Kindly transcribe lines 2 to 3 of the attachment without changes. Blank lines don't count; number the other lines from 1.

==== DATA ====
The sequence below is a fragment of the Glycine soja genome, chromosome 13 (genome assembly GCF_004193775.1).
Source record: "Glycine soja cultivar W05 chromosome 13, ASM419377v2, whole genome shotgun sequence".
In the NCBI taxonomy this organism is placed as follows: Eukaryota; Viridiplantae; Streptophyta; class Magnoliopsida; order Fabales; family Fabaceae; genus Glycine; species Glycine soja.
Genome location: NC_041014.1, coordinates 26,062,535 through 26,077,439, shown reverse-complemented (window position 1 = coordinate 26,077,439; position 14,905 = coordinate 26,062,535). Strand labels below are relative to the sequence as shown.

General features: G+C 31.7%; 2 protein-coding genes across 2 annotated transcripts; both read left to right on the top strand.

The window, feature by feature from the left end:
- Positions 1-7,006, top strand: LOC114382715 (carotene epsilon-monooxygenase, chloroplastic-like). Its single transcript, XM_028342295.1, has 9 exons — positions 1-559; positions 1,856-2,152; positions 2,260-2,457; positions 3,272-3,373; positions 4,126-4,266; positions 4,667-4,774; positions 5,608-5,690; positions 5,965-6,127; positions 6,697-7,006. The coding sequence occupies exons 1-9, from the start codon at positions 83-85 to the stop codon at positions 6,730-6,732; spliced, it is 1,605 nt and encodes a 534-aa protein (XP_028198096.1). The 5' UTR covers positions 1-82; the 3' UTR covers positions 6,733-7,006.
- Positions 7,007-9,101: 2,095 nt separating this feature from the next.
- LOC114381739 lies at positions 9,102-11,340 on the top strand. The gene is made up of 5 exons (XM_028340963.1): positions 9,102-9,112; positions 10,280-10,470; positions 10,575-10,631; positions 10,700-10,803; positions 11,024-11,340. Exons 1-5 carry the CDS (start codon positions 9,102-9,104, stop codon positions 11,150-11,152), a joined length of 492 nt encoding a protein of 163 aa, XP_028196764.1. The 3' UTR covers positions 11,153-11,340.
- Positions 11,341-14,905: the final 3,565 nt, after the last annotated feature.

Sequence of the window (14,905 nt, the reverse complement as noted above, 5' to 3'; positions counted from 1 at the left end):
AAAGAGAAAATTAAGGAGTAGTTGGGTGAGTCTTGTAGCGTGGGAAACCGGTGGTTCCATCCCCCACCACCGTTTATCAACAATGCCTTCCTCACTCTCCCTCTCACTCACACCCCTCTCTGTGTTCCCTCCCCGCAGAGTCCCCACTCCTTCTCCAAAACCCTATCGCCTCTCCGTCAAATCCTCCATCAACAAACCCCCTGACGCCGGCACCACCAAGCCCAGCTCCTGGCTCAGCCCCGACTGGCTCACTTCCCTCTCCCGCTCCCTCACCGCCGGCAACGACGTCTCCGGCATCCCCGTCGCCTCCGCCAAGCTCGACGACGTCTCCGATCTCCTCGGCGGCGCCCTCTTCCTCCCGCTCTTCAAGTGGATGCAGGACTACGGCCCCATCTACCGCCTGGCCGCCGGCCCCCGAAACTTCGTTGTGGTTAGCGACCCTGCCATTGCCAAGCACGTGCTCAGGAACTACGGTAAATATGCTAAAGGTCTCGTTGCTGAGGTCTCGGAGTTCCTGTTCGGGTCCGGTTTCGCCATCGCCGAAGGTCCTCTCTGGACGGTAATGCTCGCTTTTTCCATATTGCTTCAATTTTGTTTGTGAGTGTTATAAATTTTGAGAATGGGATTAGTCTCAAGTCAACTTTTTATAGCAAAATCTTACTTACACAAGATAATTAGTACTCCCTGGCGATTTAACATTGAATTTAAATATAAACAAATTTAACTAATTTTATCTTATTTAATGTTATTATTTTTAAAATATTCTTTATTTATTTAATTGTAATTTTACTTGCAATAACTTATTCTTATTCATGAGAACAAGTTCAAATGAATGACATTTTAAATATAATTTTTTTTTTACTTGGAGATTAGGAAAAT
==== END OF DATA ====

Source record: "Glycine soja cultivar W05 chromosome 13, ASM419377v2, whole genome shotgun sequence".
In the NCBI taxonomy this organism is placed as follows: Eukaryota; Viridiplantae; Streptophyta; class Magnoliopsida; order Fabales; family Fabaceae; genus Glycine; species Glycine soja.